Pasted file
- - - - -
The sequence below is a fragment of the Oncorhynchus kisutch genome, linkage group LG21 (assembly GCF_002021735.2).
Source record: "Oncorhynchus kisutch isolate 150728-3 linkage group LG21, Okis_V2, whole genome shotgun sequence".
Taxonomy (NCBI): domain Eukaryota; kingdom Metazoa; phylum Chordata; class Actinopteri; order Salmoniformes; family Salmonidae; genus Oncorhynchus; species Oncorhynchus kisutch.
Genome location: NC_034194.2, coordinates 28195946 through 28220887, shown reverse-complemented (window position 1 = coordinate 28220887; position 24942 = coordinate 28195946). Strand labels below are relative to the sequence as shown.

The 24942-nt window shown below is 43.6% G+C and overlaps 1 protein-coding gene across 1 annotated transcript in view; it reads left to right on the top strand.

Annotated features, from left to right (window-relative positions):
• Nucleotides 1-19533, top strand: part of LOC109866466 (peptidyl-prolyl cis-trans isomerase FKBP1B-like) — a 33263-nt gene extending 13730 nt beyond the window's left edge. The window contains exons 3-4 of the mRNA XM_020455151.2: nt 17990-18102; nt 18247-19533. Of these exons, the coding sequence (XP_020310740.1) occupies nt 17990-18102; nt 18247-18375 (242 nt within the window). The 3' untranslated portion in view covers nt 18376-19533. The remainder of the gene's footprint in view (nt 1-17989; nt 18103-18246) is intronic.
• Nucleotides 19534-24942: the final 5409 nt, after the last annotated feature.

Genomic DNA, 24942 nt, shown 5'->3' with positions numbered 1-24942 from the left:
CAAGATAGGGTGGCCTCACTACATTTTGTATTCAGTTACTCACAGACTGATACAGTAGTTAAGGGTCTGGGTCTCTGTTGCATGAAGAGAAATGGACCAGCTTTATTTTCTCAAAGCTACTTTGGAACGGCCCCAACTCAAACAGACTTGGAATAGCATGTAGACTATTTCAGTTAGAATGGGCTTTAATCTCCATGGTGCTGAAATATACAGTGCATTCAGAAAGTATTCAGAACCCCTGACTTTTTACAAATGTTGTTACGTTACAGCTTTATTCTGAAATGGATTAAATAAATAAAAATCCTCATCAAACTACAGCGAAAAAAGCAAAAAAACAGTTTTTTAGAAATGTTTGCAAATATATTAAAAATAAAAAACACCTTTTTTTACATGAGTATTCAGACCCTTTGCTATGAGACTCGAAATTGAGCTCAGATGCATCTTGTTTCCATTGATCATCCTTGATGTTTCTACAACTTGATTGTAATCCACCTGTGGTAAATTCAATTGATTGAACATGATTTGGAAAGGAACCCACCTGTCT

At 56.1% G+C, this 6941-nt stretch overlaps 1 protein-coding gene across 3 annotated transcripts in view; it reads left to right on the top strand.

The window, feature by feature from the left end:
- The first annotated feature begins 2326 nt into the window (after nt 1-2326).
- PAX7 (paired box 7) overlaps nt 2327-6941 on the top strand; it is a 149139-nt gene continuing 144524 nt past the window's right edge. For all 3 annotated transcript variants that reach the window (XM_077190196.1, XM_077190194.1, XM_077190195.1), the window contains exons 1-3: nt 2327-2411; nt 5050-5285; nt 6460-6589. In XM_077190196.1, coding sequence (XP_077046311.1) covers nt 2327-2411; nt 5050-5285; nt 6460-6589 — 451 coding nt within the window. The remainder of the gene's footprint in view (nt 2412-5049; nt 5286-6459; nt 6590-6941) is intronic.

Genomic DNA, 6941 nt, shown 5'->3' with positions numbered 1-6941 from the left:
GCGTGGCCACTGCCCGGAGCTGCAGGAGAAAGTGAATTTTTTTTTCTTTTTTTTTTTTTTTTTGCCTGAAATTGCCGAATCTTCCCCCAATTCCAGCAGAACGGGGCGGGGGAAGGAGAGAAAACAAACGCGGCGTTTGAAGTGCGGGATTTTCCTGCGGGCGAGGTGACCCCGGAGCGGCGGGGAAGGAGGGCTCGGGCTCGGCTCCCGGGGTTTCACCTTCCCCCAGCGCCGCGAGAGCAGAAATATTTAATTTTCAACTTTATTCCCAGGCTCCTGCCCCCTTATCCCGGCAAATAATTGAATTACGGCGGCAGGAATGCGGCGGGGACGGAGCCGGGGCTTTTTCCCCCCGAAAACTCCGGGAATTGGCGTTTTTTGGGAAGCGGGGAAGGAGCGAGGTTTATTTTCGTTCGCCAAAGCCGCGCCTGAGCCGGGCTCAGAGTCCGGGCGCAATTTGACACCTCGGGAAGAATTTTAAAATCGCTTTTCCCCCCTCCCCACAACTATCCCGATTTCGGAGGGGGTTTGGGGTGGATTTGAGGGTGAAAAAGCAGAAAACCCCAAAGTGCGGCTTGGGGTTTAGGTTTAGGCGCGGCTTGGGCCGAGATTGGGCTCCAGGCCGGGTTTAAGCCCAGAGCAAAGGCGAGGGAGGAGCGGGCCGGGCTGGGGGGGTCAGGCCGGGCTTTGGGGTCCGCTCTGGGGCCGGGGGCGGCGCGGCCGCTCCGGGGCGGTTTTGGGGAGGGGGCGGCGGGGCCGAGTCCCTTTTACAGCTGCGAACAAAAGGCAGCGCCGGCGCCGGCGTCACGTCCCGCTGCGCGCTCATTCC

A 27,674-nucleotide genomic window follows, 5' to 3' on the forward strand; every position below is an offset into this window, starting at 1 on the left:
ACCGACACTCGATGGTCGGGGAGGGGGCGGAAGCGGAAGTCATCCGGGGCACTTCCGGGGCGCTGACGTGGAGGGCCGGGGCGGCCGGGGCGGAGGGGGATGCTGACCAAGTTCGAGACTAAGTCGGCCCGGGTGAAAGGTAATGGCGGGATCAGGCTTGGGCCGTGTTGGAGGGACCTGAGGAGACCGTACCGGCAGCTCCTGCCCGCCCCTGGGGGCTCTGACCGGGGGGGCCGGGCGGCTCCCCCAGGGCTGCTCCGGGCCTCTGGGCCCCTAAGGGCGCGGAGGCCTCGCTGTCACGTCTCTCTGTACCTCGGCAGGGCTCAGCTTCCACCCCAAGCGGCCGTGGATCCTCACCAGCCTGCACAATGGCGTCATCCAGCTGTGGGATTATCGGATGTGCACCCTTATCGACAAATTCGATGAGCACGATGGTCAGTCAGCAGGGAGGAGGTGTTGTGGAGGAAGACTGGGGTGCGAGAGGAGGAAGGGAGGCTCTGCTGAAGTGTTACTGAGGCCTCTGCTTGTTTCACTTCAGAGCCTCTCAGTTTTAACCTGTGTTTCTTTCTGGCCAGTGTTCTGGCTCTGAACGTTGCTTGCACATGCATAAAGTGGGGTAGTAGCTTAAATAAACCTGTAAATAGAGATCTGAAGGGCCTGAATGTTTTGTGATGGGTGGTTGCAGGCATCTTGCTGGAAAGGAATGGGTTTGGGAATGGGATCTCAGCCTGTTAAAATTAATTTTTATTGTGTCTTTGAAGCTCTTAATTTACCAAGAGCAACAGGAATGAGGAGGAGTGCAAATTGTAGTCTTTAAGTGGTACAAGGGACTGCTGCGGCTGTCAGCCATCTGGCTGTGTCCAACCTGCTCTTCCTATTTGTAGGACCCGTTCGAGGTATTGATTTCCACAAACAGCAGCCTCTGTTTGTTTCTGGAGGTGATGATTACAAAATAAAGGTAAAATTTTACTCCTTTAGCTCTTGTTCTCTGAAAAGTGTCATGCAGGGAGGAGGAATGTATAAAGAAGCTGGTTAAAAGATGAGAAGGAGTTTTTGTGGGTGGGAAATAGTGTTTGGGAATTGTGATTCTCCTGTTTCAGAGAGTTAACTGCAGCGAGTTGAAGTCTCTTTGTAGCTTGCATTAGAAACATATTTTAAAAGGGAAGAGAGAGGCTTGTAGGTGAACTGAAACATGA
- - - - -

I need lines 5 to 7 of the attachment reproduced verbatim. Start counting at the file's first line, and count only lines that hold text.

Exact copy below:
The 24942-nt window shown below is 43.6% G+C and overlaps 1 protein-coding gene across 1 annotated transcript in view; it reads left to right on the top strand.

Annotated features, from left to right (window-relative positions):
• Nucleotides 1-19533, top strand: part of LOC109866466 (peptidyl-prolyl cis-trans isomerase FKBP1B-like) — a 33263-nt gene extending 13730 nt beyond the window's left edge. The window contains exons 3-4 of the mRNA XM_020455151.2: nt 17990-18102; nt 18247-19533. Of these exons, the coding sequence (XP_020310740.1) occupies nt 17990-18102; nt 18247-18375 (242 nt within the window). The 3' untranslated portion in view covers nt 18376-19533. The remainder of the gene's footprint in view (nt 1-17989; nt 18103-18246) is intronic.